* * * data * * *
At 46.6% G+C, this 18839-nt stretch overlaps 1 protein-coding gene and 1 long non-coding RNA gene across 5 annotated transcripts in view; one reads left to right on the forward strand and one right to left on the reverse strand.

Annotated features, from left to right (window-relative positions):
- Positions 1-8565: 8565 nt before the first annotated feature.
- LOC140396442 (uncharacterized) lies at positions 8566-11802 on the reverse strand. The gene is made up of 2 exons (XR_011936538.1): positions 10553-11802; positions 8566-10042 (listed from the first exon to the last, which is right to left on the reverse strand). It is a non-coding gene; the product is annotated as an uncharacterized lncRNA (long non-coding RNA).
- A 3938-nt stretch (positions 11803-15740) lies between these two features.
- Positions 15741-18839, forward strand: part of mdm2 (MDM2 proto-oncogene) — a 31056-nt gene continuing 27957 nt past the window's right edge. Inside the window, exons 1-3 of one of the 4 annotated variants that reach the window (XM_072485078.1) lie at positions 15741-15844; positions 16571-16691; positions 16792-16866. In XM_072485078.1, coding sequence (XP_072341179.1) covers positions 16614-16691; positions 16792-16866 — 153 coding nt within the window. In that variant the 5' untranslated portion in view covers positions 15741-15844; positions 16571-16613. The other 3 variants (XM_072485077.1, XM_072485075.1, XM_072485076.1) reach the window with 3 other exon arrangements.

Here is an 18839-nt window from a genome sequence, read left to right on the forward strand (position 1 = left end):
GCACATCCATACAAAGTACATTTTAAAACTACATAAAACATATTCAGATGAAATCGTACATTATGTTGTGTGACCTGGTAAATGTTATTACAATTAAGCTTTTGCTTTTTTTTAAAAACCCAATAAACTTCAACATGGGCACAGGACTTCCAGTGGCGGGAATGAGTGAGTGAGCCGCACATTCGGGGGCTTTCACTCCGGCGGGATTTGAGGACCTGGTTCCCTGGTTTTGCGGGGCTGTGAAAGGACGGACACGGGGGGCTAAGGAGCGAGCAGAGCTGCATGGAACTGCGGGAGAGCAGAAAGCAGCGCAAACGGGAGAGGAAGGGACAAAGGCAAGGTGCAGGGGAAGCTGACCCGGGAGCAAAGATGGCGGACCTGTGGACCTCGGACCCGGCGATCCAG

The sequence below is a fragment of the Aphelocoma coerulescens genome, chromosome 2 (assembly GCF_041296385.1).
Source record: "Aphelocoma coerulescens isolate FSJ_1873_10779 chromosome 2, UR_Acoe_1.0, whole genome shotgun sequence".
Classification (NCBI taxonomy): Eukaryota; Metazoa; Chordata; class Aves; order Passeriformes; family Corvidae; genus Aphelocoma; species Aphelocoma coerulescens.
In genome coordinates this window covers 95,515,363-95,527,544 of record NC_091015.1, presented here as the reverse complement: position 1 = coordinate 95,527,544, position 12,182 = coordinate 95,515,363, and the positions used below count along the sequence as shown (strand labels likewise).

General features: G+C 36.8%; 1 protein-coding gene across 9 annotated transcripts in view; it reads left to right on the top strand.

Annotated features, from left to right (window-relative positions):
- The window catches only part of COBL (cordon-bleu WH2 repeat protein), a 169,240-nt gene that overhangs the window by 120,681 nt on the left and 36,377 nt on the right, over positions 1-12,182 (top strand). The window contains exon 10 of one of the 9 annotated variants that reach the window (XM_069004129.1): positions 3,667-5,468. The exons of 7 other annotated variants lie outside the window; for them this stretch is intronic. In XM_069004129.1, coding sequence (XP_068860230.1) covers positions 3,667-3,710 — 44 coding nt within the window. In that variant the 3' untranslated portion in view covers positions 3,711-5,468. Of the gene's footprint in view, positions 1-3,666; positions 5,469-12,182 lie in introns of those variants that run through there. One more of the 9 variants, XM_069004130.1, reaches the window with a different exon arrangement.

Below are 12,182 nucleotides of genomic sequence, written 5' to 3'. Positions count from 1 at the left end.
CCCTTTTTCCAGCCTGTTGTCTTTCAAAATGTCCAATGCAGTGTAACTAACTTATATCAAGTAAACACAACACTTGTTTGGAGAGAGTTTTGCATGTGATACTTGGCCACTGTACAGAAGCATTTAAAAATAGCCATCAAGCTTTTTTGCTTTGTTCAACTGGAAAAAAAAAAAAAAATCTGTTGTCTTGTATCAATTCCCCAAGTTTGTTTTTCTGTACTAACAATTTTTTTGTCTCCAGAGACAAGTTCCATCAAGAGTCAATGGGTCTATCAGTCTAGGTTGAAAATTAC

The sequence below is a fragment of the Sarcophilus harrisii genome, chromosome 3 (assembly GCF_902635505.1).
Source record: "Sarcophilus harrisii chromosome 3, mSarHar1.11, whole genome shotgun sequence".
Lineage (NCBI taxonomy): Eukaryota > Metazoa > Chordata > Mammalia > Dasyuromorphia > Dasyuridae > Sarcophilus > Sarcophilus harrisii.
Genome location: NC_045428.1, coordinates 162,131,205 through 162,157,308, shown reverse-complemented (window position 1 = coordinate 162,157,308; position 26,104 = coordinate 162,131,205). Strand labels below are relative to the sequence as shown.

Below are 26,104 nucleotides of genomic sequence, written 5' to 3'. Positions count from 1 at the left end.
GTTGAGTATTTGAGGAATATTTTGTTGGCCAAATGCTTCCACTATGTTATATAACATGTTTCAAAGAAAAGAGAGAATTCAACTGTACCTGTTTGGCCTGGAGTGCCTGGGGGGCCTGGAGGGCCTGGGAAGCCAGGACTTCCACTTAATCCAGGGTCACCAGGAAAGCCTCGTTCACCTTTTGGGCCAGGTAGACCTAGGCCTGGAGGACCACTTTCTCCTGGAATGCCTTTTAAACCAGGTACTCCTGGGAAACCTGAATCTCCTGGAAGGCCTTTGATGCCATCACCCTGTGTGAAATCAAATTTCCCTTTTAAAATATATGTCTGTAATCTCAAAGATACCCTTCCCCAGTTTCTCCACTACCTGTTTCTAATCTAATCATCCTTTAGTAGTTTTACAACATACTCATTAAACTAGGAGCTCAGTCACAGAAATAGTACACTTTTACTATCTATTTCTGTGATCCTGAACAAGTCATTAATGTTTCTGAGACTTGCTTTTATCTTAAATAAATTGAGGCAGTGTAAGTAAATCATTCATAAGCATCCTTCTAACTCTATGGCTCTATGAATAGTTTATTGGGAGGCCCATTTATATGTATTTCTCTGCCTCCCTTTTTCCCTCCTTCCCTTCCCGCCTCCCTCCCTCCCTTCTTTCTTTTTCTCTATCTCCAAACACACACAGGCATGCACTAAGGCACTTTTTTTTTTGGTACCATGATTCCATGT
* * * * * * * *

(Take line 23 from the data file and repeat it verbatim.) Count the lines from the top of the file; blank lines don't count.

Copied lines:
GTTGAGTATTTGAGGAATATTTTGTTGGCCAAATGCTTCCACTATGTTATATAACATGTTTCAAAGAAAAGAGAGAATTCAACTGTACCTGTTTGGCCTGGAGTGCCTGGGGGGCCTGGAGGGCCTGGGAAGCCAGGACTTCCACTTAATCCAGGGTCACCAGGAAAGCCTCGTTCACCTTTTGGGCCAGGTAGACCTAGGCCTGGAGGACCACTTTCTCCTGGAATGCCTTTTAAACCAGGTACTCCTGGGAAACCTGAATCTCCTGGAAGGCCTTTGATGCCATCACCCTGTGTGAAATCAAATTTCCCTTTTAAAATATATGTCTGTAATCTCAAAGATACCCTTCCCCAGTTTCTCCACTACCTGTTTCTAATCTAATCATCCTTTAGTAGTTTTACAACATACTCATTAAACTAGGAGCTCAGTCACAGAAATAGTACACTTTTACTATCTATTTCTGTGATCCTGAACAAGTCATTAATGTTTCTGAGACTTGCTTTTATCTTAAATAAATTGAGGCAGTGTAAGTAAATCATTCATAAGCATCCTTCTAACTCTATGGCTCTATGAATAGTTTATTGGGAGGCCCATTTATATGTATTTCTCTGCCTCCCTTTTTCCCTCCTTCCCTTCCCGCCTCCCTCCCTCCCTTCTTTCTTTTTCTCTATCTCCAAACACACACAGGCATGCACTAAGGCACTTTTTTTTTTGGTACCATGATTCCATGT